How Long Does It Take for a Bronze Bell to Cool?

The art of bell casting is centuries old, but foundries today follow a similar process to bellmakers a thousand years ago. The size and shape of a bell is planned, a pattern is created, further styling and embellishments are designed, a mold is created and set into a sand pit, and then the bell is cast. See more on how a bell is made

Casting, or the act of pouring molten metal into a mold, is both a very delicate and a very dangerous process. Depending on the alloy and ratio of copper to tin, ingots of bronze are melted to a temperature of around 1800°F (the melting point of bronze). Of course, bell founders want the bronze to stay liquid long enough for it to flow freely into the mold, so the temperatures often reach as high as 2150°F. 

That’s a very high temperature indeed. It will take a while for the molten bronze to return to a solid state that’s also cool enough to touch. During this time, gases built-up within the mold are released through specially-designed sprues, or vertical passages that allow the gas to escape. If gases remained within the metal, it could create a porous, brittle structure that’s prone to cracking.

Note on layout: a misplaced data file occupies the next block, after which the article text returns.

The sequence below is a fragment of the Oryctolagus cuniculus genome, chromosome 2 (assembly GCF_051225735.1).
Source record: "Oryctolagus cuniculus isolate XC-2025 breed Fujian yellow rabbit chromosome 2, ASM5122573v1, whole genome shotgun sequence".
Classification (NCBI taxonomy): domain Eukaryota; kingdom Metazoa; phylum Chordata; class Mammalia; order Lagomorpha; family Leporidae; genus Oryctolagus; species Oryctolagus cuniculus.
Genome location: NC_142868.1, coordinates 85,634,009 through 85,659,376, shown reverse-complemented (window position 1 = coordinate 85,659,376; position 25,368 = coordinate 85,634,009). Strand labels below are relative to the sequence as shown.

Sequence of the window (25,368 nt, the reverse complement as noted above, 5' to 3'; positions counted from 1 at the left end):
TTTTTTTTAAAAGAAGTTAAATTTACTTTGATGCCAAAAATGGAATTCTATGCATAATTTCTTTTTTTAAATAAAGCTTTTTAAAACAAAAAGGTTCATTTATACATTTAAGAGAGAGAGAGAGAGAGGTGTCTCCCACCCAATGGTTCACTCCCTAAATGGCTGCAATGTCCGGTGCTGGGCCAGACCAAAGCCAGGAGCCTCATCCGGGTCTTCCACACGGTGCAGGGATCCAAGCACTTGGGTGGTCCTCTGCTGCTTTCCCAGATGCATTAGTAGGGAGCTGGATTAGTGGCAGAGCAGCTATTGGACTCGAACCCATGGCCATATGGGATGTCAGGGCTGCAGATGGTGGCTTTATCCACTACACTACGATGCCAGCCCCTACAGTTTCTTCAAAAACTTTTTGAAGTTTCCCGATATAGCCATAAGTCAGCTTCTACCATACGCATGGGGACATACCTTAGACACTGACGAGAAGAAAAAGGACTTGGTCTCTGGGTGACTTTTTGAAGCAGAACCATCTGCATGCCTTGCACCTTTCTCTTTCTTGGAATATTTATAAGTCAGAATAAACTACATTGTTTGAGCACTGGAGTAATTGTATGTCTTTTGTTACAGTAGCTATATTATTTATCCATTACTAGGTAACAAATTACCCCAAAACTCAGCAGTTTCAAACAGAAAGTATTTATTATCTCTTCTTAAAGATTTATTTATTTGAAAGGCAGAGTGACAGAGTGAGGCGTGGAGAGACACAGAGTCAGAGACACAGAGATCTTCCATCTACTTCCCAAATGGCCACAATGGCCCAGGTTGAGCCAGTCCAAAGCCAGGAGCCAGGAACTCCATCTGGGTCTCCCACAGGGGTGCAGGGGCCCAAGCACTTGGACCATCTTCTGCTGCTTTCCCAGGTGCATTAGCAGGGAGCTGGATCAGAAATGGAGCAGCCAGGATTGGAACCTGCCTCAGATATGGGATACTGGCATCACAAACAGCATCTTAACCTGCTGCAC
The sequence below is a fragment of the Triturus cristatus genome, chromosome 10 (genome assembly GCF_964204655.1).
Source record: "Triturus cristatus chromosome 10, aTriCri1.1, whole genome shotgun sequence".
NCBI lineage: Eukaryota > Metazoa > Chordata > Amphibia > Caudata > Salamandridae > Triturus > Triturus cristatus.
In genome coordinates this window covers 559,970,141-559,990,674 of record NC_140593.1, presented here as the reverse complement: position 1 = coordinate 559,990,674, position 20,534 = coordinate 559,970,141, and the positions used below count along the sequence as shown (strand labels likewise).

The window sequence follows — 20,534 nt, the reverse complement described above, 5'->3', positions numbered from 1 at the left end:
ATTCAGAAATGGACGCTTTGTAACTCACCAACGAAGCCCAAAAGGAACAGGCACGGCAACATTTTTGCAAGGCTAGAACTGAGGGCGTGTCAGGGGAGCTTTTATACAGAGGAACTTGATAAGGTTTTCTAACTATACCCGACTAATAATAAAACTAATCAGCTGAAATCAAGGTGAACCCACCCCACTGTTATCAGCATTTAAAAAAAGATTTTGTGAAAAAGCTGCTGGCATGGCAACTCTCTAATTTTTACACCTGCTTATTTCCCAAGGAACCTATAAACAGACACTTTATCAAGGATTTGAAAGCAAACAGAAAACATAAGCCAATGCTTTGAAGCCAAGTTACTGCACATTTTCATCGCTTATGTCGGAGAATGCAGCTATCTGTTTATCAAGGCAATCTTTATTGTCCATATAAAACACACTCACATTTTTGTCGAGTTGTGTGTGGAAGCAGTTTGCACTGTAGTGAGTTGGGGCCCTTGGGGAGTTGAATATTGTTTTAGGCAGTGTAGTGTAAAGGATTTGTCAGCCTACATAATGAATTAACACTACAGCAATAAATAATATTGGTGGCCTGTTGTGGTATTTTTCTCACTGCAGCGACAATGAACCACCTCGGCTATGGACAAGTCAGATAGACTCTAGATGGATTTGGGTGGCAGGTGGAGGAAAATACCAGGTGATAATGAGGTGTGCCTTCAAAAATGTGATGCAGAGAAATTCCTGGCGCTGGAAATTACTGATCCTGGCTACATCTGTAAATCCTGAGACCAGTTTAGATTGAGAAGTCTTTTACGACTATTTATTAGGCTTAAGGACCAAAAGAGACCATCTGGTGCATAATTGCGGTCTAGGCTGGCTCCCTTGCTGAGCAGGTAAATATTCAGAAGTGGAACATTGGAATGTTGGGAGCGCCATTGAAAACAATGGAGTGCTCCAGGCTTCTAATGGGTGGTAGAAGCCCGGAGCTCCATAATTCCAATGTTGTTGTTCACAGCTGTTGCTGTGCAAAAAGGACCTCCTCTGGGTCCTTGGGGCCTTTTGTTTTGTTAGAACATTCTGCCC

How long does it take for a bronze bell to cool? That depends on the size of the bell. Most school, farmhouse, and steeple bells (those under 500 lbs.) are allowed to cool for at least a day. Large bells can take a week or even two to gradually cool. Rapid cooling can be another reason a bell is susceptible to fracture or crack – just look at what happened to the Brobdingnagian Tsar Bell in Moscow!

Once the bell has completely cooled, it can be removed from the casting pit for cleaning, detailing, tuning, and fitting the clapper. The bell is then ready to install in a bell tower or other location. All that’s left is to let it ring!

Cover image: Bellmakers wearing specialized protective gear pour molten bronze into the bell casting pit.